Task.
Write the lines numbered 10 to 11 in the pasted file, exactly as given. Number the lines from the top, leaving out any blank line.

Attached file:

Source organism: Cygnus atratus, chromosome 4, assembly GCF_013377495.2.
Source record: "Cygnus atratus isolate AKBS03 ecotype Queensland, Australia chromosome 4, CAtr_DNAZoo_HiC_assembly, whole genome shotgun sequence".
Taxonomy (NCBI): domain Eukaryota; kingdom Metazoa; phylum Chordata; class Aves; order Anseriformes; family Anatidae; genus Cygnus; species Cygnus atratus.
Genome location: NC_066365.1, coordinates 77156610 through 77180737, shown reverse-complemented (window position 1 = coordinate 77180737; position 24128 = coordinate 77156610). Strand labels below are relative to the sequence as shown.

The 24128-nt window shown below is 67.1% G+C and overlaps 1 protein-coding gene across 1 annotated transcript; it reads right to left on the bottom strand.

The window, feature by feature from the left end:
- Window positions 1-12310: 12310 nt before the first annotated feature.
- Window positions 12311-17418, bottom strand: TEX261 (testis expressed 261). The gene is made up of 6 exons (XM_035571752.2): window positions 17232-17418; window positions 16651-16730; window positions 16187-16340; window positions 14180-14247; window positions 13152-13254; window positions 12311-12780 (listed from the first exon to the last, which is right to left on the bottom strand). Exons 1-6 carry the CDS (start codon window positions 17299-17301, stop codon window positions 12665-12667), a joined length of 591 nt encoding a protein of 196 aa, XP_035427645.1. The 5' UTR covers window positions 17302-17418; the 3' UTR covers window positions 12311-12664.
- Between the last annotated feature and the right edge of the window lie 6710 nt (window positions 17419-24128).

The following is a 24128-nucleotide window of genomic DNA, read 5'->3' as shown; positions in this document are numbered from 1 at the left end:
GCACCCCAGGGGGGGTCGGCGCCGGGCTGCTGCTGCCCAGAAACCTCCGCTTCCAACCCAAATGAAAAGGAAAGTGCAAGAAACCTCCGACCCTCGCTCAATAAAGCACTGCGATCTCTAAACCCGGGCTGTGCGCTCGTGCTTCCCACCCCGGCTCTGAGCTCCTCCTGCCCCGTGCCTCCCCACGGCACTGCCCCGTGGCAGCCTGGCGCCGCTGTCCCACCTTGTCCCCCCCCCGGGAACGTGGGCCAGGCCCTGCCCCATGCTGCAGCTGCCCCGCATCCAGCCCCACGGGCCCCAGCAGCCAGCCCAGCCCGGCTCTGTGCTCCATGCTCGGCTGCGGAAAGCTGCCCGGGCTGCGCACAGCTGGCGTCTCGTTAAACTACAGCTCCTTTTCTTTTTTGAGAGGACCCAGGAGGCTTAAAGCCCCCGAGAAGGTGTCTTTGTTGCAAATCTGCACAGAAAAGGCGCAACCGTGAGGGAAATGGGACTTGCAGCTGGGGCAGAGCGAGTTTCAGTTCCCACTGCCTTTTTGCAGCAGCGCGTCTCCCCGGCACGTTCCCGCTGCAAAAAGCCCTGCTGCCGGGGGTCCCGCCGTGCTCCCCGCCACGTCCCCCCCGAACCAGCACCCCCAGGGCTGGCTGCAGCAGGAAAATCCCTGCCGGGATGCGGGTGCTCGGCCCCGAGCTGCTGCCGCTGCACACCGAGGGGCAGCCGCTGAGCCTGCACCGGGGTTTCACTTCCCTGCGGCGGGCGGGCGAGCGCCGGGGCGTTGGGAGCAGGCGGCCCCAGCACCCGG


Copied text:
The following is a 24128-nucleotide window of genomic DNA, read 5'->3' as shown; positions in this document are numbered from 1 at the left end:
GCACCCCAGGGGGGGTCGGCGCCGGGCTGCTGCTGCCCAGAAACCTCCGCTTCCAACCCAAATGAAAAGGAAAGTGCAAGAAACCTCCGACCCTCGCTCAATAAAGCACTGCGATCTCTAAACCCGGGCTGTGCGCTCGTGCTTCCCACCCCGGCTCTGAGCTCCTCCTGCCCCGTGCCTCCCCACGGCACTGCCCCGTGGCAGCCTGGCGCCGCTGTCCCACCTTGTCCCCCCCCCGGGAACGTGGGCCAGGCCCTGCCCCATGCTGCAGCTGCCCCGCATCCAGCCCCACGGGCCCCAGCAGCCAGCCCAGCCCGGCTCTGTGCTCCATGCTCGGCTGCGGAAAGCTGCCCGGGCTGCGCACAGCTGGCGTCTCGTTAAACTACAGCTCCTTTTCTTTTTTGAGAGGACCCAGGAGGCTTAAAGCCCCCGAGAAGGTGTCTTTGTTGCAAATCTGCACAGAAAAGGCGCAACCGTGAGGGAAATGGGACTTGCAGCTGGGGCAGAGCGAGTTTCAGTTCCCACTGCCTTTTTGCAGCAGCGCGTCTCCCCGGCACGTTCCCGCTGCAAAAAGCCCTGCTGCCGGGGGTCCCGCCGTGCTCCCCGCCACGTCCCCCCCGAACCAGCACCCCCAGGGCTGGCTGCAGCAGGAAAATCCCTGCCGGGATGCGGGTGCTCGGCCCCGAGCTGCTGCCGCTGCACACCGAGGGGCAGCCGCTGAGCCTGCACCGGGGTTTCACTTCCCTGCGGCGGGCGGGCGAGCGCCGGGGCGTTGGGAGCAGGCGGCCCCAGCACCCGG